keywords = "EQUIPT, Return on investment, Smoking cessation, Stakeholder engagement, Transferability of economic evidence",
author = "{On behalf of the EQUIPT Study Group} and Z. Vok{\'o} and Cheung, {Kei Long} and Judit J{\'o}zwiak-Hagym{\'a}sy and Silke Wolfenstetter and Teresa Jones and Celia Mu{\~n}oz and Evers, {Silvia M A A} and Micka{\"e}l Hiligsmann and {de Vries}, Hein and Subhash Pokhrel",
year = "2016",
month = "5",
day = "26",
doi = "10.1186/s12961-016-0110-7",
language = "English",
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T1 - Similarities and differences between stakeholders' opinions on using Health Technology Assessment (HTA) information across five European countries

T2 - Results from the EQUIPT survey

AU - On behalf of the EQUIPT Study Group

AU - Vokó, Z.

AU - Cheung, Kei Long

AU - Józwiak-Hagymásy, Judit

AU - Wolfenstetter, Silke

AU - Jones, Teresa

AU - Muñoz, Celia

AU - Evers, Silvia M A A

AU - Hiligsmann, Mickaël

AU - de Vries, Hein

AU - Pokhrel, Subhash

PY - 2016/5/26

Y1 - 2016/5/26

N2 - Background: The European-study on Quantifying Utility of Investment in Protection from Tobacco (EQUIPT) project aimed to study transferability of economic evidence by co-creating the Tobacco Return On Investment (ROI) tool, previously developed in the United Kingdom, for four sample countries (Germany, Hungary, Spain and the Netherlands). The EQUIPT tool provides policymakers and stakeholders with customized information about the economic and wider returns on the investment in evidence-based tobacco control, including smoking cessation interventions. A Stakeholder Interview Survey was developed to engage with the stakeholders in early phases of the development and country adaptation of the ROI tool. The survey assessed stakeholders' information needs, awareness about underlying principles used in economic analyses, opinion about the importance, effectiveness and cost-effectiveness of tobacco control interventions, and willingness to use a Health Technology Assessment (HTA) tool such as the ROI tool. Methods: A cross sectional study using a mixed method approach was conducted among participating stakeholders in the sample countries and the United Kingdom. The individual questionnaire contained open-ended questions as well as single choice and 7- or 3-point Likert-scale questions. The results corresponding to the priority and needs assessment and to the awareness of stakeholders about underlying principles used in economic analysis are analysed by country and stakeholder categories. Results: Stakeholders considered it important that the decisions on the investments in tobacco control interventions should be supported by scientific evidence, including prevalence of smoking, cost of smoking, quality of life, mortality due to smoking, and effectiveness, cost-effectiveness and budget impact of smoking cessation interventions. The proposed ROI tool was required to provide this granularity of information. The majority of the stakeholders were aware of the general principles of economic analyses used in decision making contexts but they did not appear to have in-depth knowledge about specific technical details. Generally, stakeholders' answers showed larger variability by country than by stakeholder category. Conclusions: Stakeholders across different European countries viewed the use of HTA evidence to be an important factor in their decision-making process. Further, they considered themselves to be capable of interpreting the results from a ROI tool and were highly motivated to use it.

AB - Background: The European-study on Quantifying Utility of Investment in Protection from Tobacco (EQUIPT) project aimed to study transferability of economic evidence by co-creating the Tobacco Return On Investment (ROI) tool, previously developed in the United Kingdom, for four sample countries (Germany, Hungary, Spain and the Netherlands). The EQUIPT tool provides policymakers and stakeholders with customized information about the economic and wider returns on the investment in evidence-based tobacco control, including smoking cessation interventions. A Stakeholder Interview Survey was developed to engage with the stakeholders in early phases of the development and country adaptation of the ROI tool. The survey assessed stakeholders' information needs, awareness about underlying principles used in economic analyses, opinion about the importance, effectiveness and cost-effectiveness of tobacco control interventions, and willingness to use a Health Technology Assessment (HTA) tool such as the ROI tool. Methods: A cross sectional study using a mixed method approach was conducted among participating stakeholders in the sample countries and the United Kingdom. The individual questionnaire contained open-ended questions as well as single choice and 7- or 3-point Likert-scale questions. The results corresponding to the priority and needs assessment and to the awareness of stakeholders about underlying principles used in economic analysis are analysed by country and stakeholder categories. Results: Stakeholders considered it important that the decisions on the investments in tobacco control interventions should be supported by scientific evidence, including prevalence of smoking, cost of smoking, quality of life, mortality due to smoking, and effectiveness, cost-effectiveness and budget impact of smoking cessation interventions. The proposed ROI tool was required to provide this granularity of information. The majority of the stakeholders were aware of the general principles of economic analyses used in decision making contexts but they did not appear to have in-depth knowledge about specific technical details. Generally, stakeholders' answers showed larger variability by country than by stakeholder category. Conclusions: Stakeholders across different European countries viewed the use of HTA evidence to be an important factor in their decision-making process. Further, they considered themselves to be capable of interpreting the results from a ROI tool and were highly motivated to use it.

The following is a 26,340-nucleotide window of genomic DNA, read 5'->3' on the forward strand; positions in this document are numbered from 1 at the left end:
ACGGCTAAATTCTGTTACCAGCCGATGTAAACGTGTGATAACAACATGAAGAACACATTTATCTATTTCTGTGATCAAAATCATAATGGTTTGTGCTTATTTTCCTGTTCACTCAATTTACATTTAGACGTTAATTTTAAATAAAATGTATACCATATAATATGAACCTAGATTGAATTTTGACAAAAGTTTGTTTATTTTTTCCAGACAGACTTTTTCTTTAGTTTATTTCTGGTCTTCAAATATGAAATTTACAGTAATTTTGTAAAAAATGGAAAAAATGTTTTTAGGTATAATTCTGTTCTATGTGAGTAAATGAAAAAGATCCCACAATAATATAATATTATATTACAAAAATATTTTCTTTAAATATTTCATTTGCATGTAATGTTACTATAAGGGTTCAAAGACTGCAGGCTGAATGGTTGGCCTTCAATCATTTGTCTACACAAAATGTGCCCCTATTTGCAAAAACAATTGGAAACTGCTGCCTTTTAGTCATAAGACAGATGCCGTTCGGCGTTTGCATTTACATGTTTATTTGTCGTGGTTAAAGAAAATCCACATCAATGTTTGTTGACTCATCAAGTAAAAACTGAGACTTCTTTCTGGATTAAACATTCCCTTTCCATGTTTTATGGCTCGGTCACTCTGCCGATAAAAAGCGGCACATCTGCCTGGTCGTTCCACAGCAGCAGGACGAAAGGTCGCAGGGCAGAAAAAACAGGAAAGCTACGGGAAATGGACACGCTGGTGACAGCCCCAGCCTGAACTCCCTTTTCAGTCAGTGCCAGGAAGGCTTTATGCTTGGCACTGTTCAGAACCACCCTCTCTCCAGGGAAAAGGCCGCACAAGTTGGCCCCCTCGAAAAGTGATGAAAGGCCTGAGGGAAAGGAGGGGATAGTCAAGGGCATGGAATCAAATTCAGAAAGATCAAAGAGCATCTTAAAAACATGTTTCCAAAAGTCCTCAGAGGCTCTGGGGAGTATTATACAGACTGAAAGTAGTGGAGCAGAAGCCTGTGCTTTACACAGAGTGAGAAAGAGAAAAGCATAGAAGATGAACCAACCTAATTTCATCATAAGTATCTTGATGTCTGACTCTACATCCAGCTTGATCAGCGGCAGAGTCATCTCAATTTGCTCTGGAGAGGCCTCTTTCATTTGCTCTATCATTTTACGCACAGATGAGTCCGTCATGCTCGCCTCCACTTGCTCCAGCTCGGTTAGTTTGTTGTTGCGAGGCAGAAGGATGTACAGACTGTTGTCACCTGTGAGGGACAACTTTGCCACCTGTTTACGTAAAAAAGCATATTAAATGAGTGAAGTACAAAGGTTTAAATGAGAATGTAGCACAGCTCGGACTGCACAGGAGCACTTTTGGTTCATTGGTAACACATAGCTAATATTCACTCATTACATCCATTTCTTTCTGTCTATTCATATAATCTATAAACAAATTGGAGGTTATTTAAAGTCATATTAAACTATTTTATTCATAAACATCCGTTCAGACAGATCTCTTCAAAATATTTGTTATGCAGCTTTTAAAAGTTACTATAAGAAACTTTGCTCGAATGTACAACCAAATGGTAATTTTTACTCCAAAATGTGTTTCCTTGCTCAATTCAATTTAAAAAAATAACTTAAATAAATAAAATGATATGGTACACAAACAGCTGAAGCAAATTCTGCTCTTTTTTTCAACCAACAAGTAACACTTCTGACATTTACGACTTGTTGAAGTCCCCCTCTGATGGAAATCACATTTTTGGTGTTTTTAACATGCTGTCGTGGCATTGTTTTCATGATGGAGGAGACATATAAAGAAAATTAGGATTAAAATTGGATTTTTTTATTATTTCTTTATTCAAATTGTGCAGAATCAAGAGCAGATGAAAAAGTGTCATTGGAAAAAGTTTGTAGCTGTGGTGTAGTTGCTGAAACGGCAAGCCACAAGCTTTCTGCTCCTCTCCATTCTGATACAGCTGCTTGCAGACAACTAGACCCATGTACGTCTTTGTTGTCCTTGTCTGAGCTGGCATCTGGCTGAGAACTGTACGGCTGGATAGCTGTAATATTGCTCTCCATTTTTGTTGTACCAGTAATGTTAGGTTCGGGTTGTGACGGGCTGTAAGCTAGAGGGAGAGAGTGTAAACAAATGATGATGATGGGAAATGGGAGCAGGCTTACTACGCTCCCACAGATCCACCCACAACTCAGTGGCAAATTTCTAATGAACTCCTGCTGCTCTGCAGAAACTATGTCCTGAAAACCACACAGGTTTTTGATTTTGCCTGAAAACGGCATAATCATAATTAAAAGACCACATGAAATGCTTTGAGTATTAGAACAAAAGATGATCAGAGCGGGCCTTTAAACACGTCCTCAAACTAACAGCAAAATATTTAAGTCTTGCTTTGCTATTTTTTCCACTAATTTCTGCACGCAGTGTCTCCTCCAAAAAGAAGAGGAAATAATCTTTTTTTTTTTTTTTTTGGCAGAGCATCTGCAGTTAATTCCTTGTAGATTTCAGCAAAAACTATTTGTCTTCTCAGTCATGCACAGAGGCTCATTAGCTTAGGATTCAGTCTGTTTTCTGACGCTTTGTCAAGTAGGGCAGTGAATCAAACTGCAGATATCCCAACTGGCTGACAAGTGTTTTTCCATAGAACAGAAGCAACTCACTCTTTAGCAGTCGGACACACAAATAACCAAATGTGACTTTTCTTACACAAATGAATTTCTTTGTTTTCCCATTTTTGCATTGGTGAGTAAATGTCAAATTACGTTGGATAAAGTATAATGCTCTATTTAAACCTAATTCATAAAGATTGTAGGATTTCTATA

KW - EQUIPT

KW - Return on investment

KW - Smoking cessation

KW - Stakeholder engagement

KW - Transferability of economic evidence